Tricky though it may be at times—and you can see that it is—the long term benefits of such a model are obvious. As is evident from the examples, it would help abolitionists avoid seemingly benign actions that would preserve the status quo—or worse—that might otherwise be very easy to slip into. Moreover, the model would readily facilitate prioritization. While it is beyond the scope of this piece to spell out the various prioritizing that might emerge, for example, it could be argued that the disappearance of various noxious “treatments” has the potential to erode psychiatry, and as such, use of the model would lead to the prioritization of campaigns such as those against ECT. Other priorities that I can see emerging are the rescinding of key pieces of legislation (e.g., out-patient committal laws and involuntary “hospitalization”); the launching of law suits against “hospitals”, individual doctors, the pharmaceutical companies, moreover, the state; the curtailing of psychiatry’s “right” to “treat” without consent; and the creation of “befriending” networks independent of government and professionals (for a fuller articulation, see Burstow, 2010 and Burstow, “Psychiatry and the Business of Madness”).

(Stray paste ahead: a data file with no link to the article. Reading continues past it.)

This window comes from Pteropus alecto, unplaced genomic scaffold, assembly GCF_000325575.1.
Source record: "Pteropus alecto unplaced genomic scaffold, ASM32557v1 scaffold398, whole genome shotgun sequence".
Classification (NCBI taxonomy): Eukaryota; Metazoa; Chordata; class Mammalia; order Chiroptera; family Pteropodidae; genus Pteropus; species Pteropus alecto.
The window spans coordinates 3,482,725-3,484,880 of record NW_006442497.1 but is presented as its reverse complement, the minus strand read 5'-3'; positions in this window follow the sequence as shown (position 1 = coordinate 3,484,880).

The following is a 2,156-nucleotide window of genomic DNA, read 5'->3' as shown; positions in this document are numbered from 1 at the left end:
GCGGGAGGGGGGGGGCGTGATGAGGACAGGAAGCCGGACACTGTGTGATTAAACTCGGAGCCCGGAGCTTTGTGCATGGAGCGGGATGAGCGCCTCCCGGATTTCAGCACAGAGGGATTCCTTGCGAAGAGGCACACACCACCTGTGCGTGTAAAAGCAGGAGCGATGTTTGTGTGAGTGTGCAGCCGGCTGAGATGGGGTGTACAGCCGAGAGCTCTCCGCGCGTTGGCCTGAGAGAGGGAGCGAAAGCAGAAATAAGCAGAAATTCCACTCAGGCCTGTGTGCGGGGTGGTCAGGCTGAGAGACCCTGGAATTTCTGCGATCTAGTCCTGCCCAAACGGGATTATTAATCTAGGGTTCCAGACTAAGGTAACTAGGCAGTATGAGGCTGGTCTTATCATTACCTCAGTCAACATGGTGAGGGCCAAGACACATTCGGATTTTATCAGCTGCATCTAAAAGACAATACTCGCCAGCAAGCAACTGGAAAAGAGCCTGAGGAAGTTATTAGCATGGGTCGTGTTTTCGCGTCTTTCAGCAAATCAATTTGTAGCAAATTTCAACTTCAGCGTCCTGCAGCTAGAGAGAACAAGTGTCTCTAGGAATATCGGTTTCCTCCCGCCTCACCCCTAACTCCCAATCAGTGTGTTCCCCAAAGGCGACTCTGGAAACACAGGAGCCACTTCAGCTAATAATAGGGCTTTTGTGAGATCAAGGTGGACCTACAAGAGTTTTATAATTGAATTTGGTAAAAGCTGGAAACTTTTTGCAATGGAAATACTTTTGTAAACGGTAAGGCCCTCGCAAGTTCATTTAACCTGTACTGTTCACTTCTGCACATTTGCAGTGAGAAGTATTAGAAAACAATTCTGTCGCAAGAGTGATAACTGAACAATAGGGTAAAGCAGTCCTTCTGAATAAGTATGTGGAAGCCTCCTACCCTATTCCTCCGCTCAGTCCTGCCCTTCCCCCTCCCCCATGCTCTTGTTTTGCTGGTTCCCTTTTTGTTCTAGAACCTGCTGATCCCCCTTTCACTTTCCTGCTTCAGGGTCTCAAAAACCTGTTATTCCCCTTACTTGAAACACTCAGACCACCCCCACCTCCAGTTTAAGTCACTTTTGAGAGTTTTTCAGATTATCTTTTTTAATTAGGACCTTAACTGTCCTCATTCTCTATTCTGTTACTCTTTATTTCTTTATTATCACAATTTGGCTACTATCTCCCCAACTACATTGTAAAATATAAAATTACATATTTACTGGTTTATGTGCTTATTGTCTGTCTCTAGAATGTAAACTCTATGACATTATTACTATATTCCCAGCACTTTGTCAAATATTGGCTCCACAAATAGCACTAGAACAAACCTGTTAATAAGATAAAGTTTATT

Here then is the model as I have developed it and its possible usefulness. I leave it to antipsychiatry organizations to determine for themselves if and how it might serve them. An observation: The Coalition Against Psychiatric Assault adopted this model at its 2005 retreat. It was contentious at the time and so was taken up on a trial basis only, to be reassessed in one year’s time. Come the 2006 retreat, every member to a person endorsed making its adoption permanent—so helpful had it proved in establishing direction, settling disagreements, and getting our bearings. Not that it was consulted as a matter of course, but now and again in the midst of a heated disagreement or a decision that initially seemed simple, a light would go on in someone’s eye and the person would ask, “But what about our model?”—and a unique space for thinking and planning materialized.